International Volvo Photo Locations Part 315
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2017 – Volvo V40 on Nylandsveien near Barcode in Oslo, Norway 🇳🇴

2018 – Nylandsveien near Barcode in Oslo (Google Streetview)

The Barcode Project is a section of the Bjørvika portion of the Fjord City redevelopment on former dock and industrial land in central Oslo. It consists of a row of new multi-purpose high-rise buildings, that was completed in 2016. The developer is marketing the project as “The Opera Quarter.” There has been intense public debate about the height and shape of the buildings.

Barcode seen from The new Opera house

The Barcode buildings are between Dronning Eufemias gate (Queen Eufemia’s Street), which will be the main east–west thoroughfare in the Bjørvika neighborhood and is a stretch of what is currently Bispegata, and Trelastgata (Timber Street, a new street that during planning was also called Sporgata, Track Street), which will run alongside the rail lines to Oslo Central Station on the northern edge of the development. A line of apartment buildings will be between Dronning Eufemias gate and the Oslofjord, where the new Oslo Opera House has already been built.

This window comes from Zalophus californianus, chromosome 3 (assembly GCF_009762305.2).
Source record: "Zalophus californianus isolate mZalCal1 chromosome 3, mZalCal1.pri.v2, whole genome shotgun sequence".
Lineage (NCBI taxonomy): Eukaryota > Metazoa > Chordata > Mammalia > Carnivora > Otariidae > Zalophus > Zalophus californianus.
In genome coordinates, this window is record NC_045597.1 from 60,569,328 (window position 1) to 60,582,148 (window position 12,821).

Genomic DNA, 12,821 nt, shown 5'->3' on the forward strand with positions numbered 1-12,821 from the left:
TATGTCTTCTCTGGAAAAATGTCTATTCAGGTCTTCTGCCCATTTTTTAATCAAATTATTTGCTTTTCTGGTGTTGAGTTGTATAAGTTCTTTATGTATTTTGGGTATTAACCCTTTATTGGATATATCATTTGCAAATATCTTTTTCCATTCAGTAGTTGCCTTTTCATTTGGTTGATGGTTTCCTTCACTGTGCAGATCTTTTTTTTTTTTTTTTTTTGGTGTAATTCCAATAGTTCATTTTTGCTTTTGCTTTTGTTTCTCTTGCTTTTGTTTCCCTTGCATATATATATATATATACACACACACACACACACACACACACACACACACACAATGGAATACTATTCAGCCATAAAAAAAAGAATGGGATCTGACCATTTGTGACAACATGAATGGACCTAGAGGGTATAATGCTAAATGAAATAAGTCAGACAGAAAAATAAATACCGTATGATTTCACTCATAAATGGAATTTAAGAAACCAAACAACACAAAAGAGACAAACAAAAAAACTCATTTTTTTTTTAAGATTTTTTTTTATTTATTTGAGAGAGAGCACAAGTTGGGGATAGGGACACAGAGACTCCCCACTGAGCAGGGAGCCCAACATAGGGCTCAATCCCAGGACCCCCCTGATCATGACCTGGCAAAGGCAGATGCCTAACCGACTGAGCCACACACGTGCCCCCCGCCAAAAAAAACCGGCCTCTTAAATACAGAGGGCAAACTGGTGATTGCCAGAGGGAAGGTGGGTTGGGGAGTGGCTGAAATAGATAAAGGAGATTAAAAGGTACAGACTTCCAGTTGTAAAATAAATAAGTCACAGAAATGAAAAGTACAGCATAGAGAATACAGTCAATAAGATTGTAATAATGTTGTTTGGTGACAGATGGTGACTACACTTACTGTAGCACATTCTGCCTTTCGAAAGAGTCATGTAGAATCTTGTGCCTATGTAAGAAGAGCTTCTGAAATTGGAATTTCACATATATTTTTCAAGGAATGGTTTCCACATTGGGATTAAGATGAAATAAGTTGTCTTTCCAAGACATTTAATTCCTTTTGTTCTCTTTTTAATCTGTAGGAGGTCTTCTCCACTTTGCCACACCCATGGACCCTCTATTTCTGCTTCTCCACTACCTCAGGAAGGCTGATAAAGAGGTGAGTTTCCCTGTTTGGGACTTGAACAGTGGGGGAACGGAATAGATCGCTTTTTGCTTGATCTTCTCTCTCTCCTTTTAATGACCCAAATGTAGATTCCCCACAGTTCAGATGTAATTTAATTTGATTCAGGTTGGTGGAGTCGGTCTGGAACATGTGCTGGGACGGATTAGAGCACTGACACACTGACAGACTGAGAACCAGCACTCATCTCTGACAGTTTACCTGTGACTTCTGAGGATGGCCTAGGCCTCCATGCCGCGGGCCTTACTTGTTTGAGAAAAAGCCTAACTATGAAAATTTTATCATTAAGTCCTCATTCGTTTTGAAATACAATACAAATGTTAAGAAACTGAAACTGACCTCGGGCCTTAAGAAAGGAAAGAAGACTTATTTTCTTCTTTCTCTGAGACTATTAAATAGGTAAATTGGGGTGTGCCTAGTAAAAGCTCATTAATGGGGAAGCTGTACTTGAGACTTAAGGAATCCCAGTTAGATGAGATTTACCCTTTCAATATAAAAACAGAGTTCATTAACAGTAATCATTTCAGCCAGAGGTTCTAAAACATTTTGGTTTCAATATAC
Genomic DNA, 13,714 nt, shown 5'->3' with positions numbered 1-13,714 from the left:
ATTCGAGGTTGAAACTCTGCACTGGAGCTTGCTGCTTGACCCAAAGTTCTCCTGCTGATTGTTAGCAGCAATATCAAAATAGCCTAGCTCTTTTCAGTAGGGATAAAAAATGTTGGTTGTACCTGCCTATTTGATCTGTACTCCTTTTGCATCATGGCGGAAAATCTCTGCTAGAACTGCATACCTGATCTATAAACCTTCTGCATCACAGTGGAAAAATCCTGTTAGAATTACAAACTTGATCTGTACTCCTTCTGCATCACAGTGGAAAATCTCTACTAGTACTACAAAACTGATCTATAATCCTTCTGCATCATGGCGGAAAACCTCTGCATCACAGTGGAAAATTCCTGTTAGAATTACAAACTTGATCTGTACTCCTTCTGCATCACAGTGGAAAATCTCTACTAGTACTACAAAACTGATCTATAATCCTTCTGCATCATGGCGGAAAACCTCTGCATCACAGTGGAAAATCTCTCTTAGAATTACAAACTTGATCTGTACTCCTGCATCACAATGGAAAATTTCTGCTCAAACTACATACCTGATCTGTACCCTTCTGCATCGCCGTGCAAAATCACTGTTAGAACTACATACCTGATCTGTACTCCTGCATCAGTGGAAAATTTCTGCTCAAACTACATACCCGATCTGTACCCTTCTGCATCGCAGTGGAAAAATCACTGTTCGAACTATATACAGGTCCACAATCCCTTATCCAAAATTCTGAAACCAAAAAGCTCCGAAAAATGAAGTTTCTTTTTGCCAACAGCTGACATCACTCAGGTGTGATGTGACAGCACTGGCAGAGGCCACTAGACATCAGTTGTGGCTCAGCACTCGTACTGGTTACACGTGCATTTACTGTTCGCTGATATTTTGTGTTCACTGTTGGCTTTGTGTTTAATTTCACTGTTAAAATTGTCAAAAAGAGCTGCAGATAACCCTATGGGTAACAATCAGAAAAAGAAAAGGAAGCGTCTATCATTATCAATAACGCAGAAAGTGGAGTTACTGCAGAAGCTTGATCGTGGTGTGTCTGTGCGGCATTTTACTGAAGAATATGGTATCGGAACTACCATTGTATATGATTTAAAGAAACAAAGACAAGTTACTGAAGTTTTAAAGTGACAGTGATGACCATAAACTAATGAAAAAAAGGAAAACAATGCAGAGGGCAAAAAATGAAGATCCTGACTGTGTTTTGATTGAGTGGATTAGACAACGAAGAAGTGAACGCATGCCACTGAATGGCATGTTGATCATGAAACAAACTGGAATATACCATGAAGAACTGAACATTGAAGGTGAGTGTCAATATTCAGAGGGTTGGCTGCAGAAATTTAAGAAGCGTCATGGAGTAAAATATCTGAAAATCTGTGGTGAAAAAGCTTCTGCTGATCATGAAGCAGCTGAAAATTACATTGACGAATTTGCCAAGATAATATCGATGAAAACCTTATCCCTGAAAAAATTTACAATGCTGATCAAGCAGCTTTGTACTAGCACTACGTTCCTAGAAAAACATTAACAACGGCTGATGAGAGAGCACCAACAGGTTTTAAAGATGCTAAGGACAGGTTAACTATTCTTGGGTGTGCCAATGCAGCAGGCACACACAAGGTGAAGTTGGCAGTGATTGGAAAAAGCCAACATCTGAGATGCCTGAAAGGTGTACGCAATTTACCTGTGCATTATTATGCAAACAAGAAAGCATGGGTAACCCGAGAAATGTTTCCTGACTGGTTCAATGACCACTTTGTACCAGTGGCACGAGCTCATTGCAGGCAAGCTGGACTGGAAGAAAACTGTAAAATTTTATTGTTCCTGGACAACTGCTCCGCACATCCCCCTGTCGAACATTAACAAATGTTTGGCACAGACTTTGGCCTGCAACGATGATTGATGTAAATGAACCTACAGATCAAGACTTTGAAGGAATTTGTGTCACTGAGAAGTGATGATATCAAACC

Some are enthusiastic about the fresh architecture, the “champagne apartments,” and the unmatched opportunity to reshape the urban landscape and relieve pressure on a rapidly growing city without diminishing existing green space.
However, there has been widespread criticism of the heights and designs of the Barcode buildings, both from architects and from citizens of Oslo. The Barcode has been described as a barrier between the fjord and the rest of the city that will destroy Oslo’s character as an open, low-rise city with a lot of green space and cast a permanent shadow on adjacent neighborhoods for the benefit of a rich few.
The architecture has been described as chaotic, as part of a trend of spectacular buildings, which within a few years will be seen as having disfigured the city. In addition to the disruption of the very large building site, the project has been described as hostile to the urban life of the city: unbalanced in favor of private business space and with too few shopping and eating opportunities for the public, and narrow, corridor-like passages between the buildings.

The project “is among the most protested . . . ever in Oslo.” A petition campaign in opposition to the building of the high-rises received over 30,000 signatures in 2007, and according to a survey by Aftenposten in December of the same year, 71% of the population of Oslo opposed the project. In 2008 a charrette was organized to find alternatives.

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